Healthy soil is abundant with life, containing the greatest concentration of life on the planet. There are more soil microorganisms in one teaspoon of soil than there are humans on the entire planet. You could fit approximately 40 million of these life forms on a single pinhead. These microorganisms are essential for life.

Healthy soil is made up of approximately 45% minerals, 25% air, 25% water and 5% organic matter. It is home to millions of different species of life including bacteria, algae, microscopic insects, fungi, protozoa, nematodes, earthworms, centipedes, beetles, ants, mites and springtails. All these life forms play an important roll in the health of the soil. For example, Earthworm populations in healthy soil consume 2 tons of dry matter per acre per year, partly digesting it to form healthy soil.

Earthworms produce nutrient-rich casts and make lubricated tunnels that aid soil structure and water movement in the soil. Bacteria feed on organic matter, store and cycle nitrogen. Some types of fungi feed on dead organic matter like crop residues that are more difficult to breakdown, some are parasites that attack other microbes and others fan out from the plants roots to get more nutrients and hold more water for the plant, delivering nutrients to the plant in exchange for carbon. Protozoa eat bacteria, fungi, and algae. When they eat bacteria, their main food source, they unlock nitrogen that’s released into the soil environment slowly. They convert organic nitrogen to inorganic nitrogen that’s available to plants.

This snippet of information gives an insight to the complex life systems that make our soils healthy to help sustain life on a wider scale. A wonderful selection of information, including some of the information above can be read on the USDA Natural Resource Conservation Service website http://www.nrcs.usda.gov

How we treat our soil will have a direct impact on life in the short-term and long-term. One of the greatest threats to these life forms is the overuse and misuse of pesticides that are sprayed on crops in conventional farming. Organic farming on the other hand, encourages life to be at the epicentre of the farm and protects the quality of our soil. As the world population continues to increase from 7 billion to a projected population of more than 9 billion in 2050, food production will need to rise by 70 percent and the way this is achieved cannot just be determined by profit driven companies. We need to have a greater understanding of the impact we have on our planet and learn to give back and not just take.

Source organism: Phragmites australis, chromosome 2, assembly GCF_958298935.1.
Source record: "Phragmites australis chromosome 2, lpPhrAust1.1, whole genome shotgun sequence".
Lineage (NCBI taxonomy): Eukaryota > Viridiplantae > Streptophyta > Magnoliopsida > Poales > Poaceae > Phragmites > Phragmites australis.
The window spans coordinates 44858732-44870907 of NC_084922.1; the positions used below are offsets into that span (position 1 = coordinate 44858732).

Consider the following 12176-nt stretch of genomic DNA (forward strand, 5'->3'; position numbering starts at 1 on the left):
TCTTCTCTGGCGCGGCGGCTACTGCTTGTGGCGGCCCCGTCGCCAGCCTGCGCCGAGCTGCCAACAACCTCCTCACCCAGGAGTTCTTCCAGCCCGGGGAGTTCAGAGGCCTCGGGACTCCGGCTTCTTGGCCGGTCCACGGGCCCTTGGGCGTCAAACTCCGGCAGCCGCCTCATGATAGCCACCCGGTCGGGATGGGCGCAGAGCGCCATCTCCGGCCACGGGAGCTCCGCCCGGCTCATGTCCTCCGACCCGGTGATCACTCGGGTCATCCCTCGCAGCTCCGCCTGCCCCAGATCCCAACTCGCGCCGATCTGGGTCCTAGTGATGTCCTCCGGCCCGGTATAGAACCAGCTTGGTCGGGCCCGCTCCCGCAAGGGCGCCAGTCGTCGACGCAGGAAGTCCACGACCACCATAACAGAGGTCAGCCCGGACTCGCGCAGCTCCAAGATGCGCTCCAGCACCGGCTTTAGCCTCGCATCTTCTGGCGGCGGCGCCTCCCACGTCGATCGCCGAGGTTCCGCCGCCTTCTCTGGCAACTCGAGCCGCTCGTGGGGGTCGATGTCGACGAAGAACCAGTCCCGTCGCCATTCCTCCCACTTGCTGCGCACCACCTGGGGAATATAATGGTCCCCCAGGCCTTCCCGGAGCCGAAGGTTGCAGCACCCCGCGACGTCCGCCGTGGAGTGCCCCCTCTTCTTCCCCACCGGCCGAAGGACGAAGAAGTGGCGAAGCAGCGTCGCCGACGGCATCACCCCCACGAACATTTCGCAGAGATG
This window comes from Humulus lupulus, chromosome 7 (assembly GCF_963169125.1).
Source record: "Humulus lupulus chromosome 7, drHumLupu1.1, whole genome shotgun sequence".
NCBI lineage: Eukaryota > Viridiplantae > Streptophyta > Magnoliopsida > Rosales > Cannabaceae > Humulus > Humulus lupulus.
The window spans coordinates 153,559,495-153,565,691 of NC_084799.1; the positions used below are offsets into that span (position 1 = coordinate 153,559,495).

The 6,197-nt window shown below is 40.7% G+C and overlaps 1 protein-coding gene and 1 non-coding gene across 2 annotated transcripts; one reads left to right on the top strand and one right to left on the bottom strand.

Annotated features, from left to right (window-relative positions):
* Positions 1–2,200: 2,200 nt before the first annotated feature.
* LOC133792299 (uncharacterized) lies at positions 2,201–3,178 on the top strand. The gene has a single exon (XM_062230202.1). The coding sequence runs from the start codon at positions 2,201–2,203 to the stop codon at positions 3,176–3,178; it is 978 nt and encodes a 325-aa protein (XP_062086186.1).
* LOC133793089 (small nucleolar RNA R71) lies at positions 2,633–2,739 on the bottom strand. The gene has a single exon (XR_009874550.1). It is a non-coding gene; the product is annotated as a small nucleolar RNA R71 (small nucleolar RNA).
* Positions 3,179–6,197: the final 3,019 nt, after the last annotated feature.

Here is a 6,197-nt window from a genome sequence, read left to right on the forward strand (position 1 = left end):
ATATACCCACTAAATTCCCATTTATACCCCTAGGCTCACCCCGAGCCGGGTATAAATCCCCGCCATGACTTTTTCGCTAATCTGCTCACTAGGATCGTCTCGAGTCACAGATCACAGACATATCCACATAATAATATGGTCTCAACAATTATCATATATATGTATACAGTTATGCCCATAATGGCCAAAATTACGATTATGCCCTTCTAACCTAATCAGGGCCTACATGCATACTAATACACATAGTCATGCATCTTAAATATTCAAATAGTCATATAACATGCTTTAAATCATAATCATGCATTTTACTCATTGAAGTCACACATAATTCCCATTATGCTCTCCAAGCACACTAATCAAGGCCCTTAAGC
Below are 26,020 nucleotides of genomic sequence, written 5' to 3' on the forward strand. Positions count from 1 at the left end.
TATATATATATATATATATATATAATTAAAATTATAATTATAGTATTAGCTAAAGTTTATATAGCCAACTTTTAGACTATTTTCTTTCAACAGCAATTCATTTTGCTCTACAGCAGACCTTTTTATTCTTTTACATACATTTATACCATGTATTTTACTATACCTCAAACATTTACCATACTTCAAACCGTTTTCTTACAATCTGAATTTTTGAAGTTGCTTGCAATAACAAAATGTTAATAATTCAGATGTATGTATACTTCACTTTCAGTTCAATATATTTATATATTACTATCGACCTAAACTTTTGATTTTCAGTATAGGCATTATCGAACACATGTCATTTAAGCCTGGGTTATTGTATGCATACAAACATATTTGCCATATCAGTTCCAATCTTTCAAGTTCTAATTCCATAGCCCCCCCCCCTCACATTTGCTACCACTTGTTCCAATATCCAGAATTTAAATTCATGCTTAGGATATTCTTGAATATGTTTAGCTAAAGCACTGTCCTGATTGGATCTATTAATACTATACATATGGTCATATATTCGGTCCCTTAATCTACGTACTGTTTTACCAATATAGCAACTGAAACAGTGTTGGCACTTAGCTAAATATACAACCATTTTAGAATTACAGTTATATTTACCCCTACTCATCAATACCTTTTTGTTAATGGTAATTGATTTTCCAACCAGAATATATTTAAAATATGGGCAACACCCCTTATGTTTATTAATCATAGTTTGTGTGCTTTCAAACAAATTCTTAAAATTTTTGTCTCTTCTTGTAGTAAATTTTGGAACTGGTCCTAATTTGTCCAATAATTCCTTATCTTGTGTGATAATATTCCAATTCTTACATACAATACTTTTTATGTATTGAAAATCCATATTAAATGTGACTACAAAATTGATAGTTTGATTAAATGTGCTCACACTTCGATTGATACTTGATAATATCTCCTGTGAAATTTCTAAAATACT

Intensive farming on the other hand was originally developed to reduce food shortages, by growing significant amount of crops quickly and cheaply. Rather than use the natural nutrients in the earth to fertilise crops and insects & animals as a natural pest control, intensive farming relies on artificial pesticides to do these jobs. Generally, pesticides destroy pests by physically, chemically or biologically interfering with their metabolism, nervous system, glandular system, respiratory system or normal behavior.

There are pesticides, which target insects, mites, snails, slugs, bacteria, fungi, weeds, rodents and birds. In addition, the food chain that relies on these food sources is affected too. Adjuvants are also used to improve the efficiency of pesticides. Here are some examples; surfactants improve the wetting, spreading, dispersing and emulsifying properties of pesticides; wetting agents help wettable powders and dry flowables mix with water and stick on surfaces; spreaders which help pesticides form uniform coatings over treated surfaces; ammonium & sulfate salts enhance the uptake of some pesticides in hard water; oil based adjuvants affect leaf structures to allow better contact with pesticides; 'stickers' help pesticides resist being washed off by rain. Artificial fertilisers used in intensive farming provide a narrow range of nutrients but enough for the crops to grow.